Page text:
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Hytner, Sir Nicholas (b. 1956)  
 
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After leaving Cambridge, Hytner's first job was assistant to Colin Graham at English National Opera, one of London's principal opera companies.

Some of Hytner's earliest successes as a professional director were in opera, including productions at National English Opera, Kent Opera, and Wexford Festival Opera.

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Hytner's 1985 production at the English National Opera of George Frideric Handel's Xerxes, to mark the 300th anniversary of the composer's birth, was both a popular and critical triumph. Hytner's 1986 production of the openly gay composer Michael Tippett's King Priam for Kent Opera was later televised in the United Kingdom. Tippett's 1962 opera retells the ancient story of the siege of Troy and, in one scene, presents the homoerotic attachment between Achilles and Patroclus.

Despite such early successes, and occasional forays back into this world, Hytner came to feel that his work in opera became too "timid" and was an "aesthetic mistake." As he explained in a 2012 New Yorker interview, "My premises were wrong. I tried to find the kind of circumstances where I could achieve in the rehearsal room an illusion of spontaneity--a form of spontaneity which was not useful and expressive to opera singers trying to get on with the business of delivering an opera."

Hytner also directed several theatrical productions for Leeds Playhouse, in the north of England, and in 1985 was named an Associate Director of the Royal Exchange Theatre in Manchester, a position he retained until 1989.

Earlier that same year, Hytner received one of his most important, and certainly most lucrative, commissions when producer Cameron Mackintosh hired him to direct the musical Miss Saigon.

Mackintosh later explained, "I had seen several of Nick's opera productions--Handel's Xerxes and Mozart's Magic Flute--as well as some of his classical plays, and he has a marvelously visual point of view."

Miss Saigon, a musical by Claude-Michel Schönberg and Alain Boublil, with lyrics by Boublil and Richard Maltby, Jr., is a loose retelling of Giacomo Puccini's opera Madame Butterfly, now set during the Vietnam War, in which an American marine abandons a Vietnamese woman and their son.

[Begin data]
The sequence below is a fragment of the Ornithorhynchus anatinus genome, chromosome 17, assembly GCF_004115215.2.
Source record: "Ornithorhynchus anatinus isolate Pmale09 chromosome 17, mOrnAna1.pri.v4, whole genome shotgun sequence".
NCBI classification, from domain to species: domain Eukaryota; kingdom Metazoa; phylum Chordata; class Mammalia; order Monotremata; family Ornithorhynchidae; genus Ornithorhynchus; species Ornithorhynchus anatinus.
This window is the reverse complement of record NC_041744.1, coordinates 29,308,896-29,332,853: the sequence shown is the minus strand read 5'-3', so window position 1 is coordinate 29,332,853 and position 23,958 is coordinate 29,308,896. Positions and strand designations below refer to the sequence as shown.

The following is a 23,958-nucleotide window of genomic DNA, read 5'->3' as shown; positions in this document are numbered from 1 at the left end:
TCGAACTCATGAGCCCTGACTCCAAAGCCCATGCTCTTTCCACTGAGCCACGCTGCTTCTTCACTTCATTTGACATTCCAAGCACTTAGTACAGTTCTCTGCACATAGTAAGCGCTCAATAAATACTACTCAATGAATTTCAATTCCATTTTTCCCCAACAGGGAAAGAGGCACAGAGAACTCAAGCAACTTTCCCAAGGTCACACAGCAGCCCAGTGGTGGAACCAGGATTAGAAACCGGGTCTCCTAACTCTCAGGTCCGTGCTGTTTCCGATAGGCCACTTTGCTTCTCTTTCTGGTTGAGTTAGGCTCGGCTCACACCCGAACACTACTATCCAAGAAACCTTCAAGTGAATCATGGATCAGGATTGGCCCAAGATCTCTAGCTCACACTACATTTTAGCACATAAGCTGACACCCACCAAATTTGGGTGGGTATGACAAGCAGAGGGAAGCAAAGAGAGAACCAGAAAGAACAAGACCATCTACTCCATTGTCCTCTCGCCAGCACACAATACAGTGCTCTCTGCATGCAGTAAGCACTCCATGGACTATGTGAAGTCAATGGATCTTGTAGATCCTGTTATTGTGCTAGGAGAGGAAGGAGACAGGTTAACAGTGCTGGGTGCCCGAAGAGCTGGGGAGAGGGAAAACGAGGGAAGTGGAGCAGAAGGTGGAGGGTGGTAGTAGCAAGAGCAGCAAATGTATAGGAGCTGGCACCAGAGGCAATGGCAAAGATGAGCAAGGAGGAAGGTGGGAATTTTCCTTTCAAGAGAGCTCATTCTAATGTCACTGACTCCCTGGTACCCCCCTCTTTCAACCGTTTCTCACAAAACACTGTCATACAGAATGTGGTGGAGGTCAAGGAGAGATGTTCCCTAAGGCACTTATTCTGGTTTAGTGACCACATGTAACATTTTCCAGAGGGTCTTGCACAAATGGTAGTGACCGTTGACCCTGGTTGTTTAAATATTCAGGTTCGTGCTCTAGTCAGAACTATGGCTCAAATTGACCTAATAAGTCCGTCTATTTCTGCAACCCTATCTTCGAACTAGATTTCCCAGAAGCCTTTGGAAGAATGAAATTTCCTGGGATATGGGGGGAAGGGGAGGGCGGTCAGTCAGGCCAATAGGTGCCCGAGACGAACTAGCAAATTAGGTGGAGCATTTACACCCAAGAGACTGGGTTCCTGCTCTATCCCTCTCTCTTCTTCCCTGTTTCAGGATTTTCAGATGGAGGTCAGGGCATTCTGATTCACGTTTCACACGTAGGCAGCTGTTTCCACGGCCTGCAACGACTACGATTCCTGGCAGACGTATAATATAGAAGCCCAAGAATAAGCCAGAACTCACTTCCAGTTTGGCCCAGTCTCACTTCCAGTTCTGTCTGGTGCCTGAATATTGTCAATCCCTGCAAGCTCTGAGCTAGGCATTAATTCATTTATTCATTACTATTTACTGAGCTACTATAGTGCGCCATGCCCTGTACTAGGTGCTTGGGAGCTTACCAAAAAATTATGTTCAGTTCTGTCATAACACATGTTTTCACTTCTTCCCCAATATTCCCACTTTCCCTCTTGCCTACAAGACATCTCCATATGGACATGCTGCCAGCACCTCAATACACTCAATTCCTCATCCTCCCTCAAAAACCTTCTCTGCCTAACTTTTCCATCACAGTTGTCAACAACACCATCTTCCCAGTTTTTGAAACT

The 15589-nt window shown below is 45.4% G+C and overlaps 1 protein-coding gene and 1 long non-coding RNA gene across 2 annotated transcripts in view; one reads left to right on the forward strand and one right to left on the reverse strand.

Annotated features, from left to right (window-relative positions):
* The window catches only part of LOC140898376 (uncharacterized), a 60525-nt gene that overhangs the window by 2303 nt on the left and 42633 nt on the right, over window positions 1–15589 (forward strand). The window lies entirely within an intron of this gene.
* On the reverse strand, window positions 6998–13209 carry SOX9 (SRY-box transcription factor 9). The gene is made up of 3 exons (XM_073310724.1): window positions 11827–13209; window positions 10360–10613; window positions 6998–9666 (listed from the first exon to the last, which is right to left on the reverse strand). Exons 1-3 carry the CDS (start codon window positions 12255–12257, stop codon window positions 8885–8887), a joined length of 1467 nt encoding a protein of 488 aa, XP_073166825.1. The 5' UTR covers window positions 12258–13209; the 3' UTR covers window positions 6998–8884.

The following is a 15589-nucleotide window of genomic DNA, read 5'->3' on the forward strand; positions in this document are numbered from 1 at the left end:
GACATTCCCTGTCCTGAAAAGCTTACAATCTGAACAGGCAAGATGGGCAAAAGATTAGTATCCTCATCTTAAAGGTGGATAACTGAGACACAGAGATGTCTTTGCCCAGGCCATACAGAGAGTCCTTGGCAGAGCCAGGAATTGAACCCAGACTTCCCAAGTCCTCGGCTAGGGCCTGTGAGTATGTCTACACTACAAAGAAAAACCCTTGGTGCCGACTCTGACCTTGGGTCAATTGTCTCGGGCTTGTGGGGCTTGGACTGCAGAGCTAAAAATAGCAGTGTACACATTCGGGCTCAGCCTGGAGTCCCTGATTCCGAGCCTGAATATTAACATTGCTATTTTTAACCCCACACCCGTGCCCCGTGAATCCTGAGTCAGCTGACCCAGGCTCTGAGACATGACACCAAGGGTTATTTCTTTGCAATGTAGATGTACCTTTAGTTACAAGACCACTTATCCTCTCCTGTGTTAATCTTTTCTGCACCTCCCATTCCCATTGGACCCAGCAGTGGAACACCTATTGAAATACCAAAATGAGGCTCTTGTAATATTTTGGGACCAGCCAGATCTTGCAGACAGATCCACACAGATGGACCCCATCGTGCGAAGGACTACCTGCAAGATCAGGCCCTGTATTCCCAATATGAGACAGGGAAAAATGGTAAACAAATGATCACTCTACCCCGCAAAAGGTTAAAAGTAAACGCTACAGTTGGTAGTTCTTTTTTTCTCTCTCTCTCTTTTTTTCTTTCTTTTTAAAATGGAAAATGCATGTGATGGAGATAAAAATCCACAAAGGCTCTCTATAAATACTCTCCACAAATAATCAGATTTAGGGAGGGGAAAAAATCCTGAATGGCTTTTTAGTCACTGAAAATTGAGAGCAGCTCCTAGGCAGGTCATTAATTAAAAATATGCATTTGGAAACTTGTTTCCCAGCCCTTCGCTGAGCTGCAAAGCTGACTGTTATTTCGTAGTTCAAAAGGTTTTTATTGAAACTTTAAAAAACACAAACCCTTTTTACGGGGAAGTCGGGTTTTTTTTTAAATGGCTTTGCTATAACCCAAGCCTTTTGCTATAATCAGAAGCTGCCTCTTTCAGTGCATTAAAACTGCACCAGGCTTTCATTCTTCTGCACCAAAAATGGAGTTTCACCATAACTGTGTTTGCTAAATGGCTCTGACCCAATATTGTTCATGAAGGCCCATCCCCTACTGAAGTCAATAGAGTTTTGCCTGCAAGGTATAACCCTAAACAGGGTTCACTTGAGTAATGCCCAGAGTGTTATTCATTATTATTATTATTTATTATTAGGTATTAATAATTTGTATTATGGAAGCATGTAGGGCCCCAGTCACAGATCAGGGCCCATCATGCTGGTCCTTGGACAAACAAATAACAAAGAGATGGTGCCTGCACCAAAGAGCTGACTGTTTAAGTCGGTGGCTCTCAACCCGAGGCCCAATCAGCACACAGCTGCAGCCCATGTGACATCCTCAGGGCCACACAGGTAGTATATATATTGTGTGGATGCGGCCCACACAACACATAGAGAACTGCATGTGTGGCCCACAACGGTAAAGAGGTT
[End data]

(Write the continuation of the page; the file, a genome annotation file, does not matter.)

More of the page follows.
The musical, a follow-up to Schönberg and Boublil's earlier success Les Misérables (1985), premiered at the Theatre Royal, Drury Lane, in London, on September 20, 1989 and closed some ten years later, on October 30, 1999, after more than four thousand performances.

Hytner also directed the New York production, which opened on Broadway at the Broadway Theatre on April 11, 1991 and closed on January 28, 2001, again after more than four thousand performances.

"It just felt like a huge lark," Hytner has said of his experience directing both the London and New York productions. "It was gigantic, and I was into gigantic at the time, so I threw everything I knew at it. It was big, honest, moving, brash, and kind of crazy. I had no idea that it would take off."

The London production was nominated for several 1989 Laurence Olivier Awards, including Best Musical and Best Director for Hytner. The New York production was nominated for ten Tony Awards in 1991, with Hytner receiving a nomination for Best Direction of a Musical.

The musical has subsequently played in multiple cities and embarked on several worldwide tours. It remains one of the most profitable and longest-running Broadway musicals in American musical theater history.

As part of his contract with Mackintosh, Hytner received a percentage of the profits from the musical, leaving him quite comfortable financially. "It was a huge--a massive stroke of fortune," Hytner later exclaimed. "It meant that thereafter I only needed to do what I wanted to do."

In the 1990s, Hytner began a prolific and artistically gratifying collaboration with the British bisexual playwright Alan Bennett when he directed Bennett's adaptation of Kenneth Grahame's The Wind in the Willows (1990).

The following year, Hytner directed Bennett's historical play The Madness of George III at the National Theatre. Although based in fact, the play is a fictionalized account of King George III and his descent into mental illness late into his reign as King of Great Britain and Ireland.

The play opened on November 28, 1991 with Nigel Hawthorne in the title role.

The play was an unqualified success, and a film version was soon after planned.

Supposedly, Bennett would agree to a film adaptation only if Hytner would direct, making his film directorial debut, and Hytner would agree to direct only if Nigel Hawthorne, who had before then mainly appeared in theatrical and television productions, reprised his role as King George III.

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